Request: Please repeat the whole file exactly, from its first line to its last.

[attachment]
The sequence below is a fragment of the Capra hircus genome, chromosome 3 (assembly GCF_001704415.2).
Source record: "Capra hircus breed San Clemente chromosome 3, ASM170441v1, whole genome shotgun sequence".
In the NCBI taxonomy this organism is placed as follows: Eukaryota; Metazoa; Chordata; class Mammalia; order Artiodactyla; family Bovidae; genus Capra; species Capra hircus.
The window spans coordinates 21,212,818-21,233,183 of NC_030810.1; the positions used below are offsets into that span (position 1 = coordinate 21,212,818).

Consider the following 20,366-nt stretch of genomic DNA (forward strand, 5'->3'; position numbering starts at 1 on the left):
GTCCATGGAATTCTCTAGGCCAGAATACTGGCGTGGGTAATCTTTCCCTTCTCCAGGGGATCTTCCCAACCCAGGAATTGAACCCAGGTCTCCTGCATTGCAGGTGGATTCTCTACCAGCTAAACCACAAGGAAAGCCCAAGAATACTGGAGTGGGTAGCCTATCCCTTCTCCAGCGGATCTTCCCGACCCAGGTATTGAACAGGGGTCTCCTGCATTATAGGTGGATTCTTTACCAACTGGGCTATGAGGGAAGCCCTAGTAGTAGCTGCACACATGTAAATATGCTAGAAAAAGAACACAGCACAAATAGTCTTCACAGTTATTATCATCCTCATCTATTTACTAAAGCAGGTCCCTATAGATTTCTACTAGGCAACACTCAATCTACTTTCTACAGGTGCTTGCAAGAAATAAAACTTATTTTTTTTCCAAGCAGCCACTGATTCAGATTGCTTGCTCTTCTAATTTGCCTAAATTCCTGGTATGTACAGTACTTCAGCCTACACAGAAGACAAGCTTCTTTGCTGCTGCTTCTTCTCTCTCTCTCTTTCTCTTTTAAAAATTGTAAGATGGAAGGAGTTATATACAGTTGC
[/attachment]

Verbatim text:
The sequence below is a fragment of the Capra hircus genome, chromosome 3 (assembly GCF_001704415.2).
Source record: "Capra hircus breed San Clemente chromosome 3, ASM170441v1, whole genome shotgun sequence".
In the NCBI taxonomy this organism is placed as follows: Eukaryota; Metazoa; Chordata; class Mammalia; order Artiodactyla; family Bovidae; genus Capra; species Capra hircus.
The window spans coordinates 21,212,818-21,233,183 of NC_030810.1; the positions used below are offsets into that span (position 1 = coordinate 21,212,818).

Consider the following 20,366-nt stretch of genomic DNA (forward strand, 5'->3'; position numbering starts at 1 on the left):
GTCCATGGAATTCTCTAGGCCAGAATACTGGCGTGGGTAATCTTTCCCTTCTCCAGGGGATCTTCCCAACCCAGGAATTGAACCCAGGTCTCCTGCATTGCAGGTGGATTCTCTACCAGCTAAACCACAAGGAAAGCCCAAGAATACTGGAGTGGGTAGCCTATCCCTTCTCCAGCGGATCTTCCCGACCCAGGTATTGAACAGGGGTCTCCTGCATTATAGGTGGATTCTTTACCAACTGGGCTATGAGGGAAGCCCTAGTAGTAGCTGCACACATGTAAATATGCTAGAAAAAGAACACAGCACAAATAGTCTTCACAGTTATTATCATCCTCATCTATTTACTAAAGCAGGTCCCTATAGATTTCTACTAGGCAACACTCAATCTACTTTCTACAGGTGCTTGCAAGAAATAAAACTTATTTTTTTTCCAAGCAGCCACTGATTCAGATTGCTTGCTCTTCTAATTTGCCTAAATTCCTGGTATGTACAGTACTTCAGCCTACACAGAAGACAAGCTTCTTTGCTGCTGCTTCTTCTCTCTCTCTCTTTCTCTTTTAAAAATTGTAAGATGGAAGGAGTTATATACAGTTGC